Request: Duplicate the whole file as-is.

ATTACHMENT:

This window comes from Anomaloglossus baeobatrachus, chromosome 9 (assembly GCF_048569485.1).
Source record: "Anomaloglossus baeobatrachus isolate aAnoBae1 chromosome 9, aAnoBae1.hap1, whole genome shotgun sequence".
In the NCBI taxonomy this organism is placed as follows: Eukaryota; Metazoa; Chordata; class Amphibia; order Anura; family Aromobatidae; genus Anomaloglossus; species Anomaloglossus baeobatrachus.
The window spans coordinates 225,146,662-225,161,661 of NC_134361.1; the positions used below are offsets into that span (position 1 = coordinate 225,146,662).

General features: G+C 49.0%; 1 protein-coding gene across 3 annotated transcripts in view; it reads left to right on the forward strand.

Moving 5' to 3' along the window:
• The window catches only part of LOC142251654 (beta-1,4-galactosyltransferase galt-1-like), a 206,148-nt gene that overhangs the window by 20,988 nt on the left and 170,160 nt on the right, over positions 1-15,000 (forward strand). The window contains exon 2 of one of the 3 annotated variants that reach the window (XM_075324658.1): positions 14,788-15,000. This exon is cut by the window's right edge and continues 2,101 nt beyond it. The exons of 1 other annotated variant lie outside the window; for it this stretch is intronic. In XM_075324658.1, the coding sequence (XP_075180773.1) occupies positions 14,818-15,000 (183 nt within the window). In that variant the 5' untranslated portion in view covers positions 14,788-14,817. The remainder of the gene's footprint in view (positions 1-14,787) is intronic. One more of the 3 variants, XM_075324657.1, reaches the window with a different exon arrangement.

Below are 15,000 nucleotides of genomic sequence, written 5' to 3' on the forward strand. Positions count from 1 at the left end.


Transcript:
This window comes from Anomaloglossus baeobatrachus, chromosome 9 (assembly GCF_048569485.1).
Source record: "Anomaloglossus baeobatrachus isolate aAnoBae1 chromosome 9, aAnoBae1.hap1, whole genome shotgun sequence".
In the NCBI taxonomy this organism is placed as follows: Eukaryota; Metazoa; Chordata; class Amphibia; order Anura; family Aromobatidae; genus Anomaloglossus; species Anomaloglossus baeobatrachus.
The window spans coordinates 225,146,662-225,161,661 of NC_134361.1; the positions used below are offsets into that span (position 1 = coordinate 225,146,662).

General features: G+C 49.0%; 1 protein-coding gene across 3 annotated transcripts in view; it reads left to right on the forward strand.

Moving 5' to 3' along the window:
• The window catches only part of LOC142251654 (beta-1,4-galactosyltransferase galt-1-like), a 206,148-nt gene that overhangs the window by 20,988 nt on the left and 170,160 nt on the right, over positions 1-15,000 (forward strand). The window contains exon 2 of one of the 3 annotated variants that reach the window (XM_075324658.1): positions 14,788-15,000. This exon is cut by the window's right edge and continues 2,101 nt beyond it. The exons of 1 other annotated variant lie outside the window; for it this stretch is intronic. In XM_075324658.1, the coding sequence (XP_075180773.1) occupies positions 14,818-15,000 (183 nt within the window). In that variant the 5' untranslated portion in view covers positions 14,788-14,817. The remainder of the gene's footprint in view (positions 1-14,787) is intronic. One more of the 3 variants, XM_075324657.1, reaches the window with a different exon arrangement.

Below are 15,000 nucleotides of genomic sequence, written 5' to 3' on the forward strand. Positions count from 1 at the left end.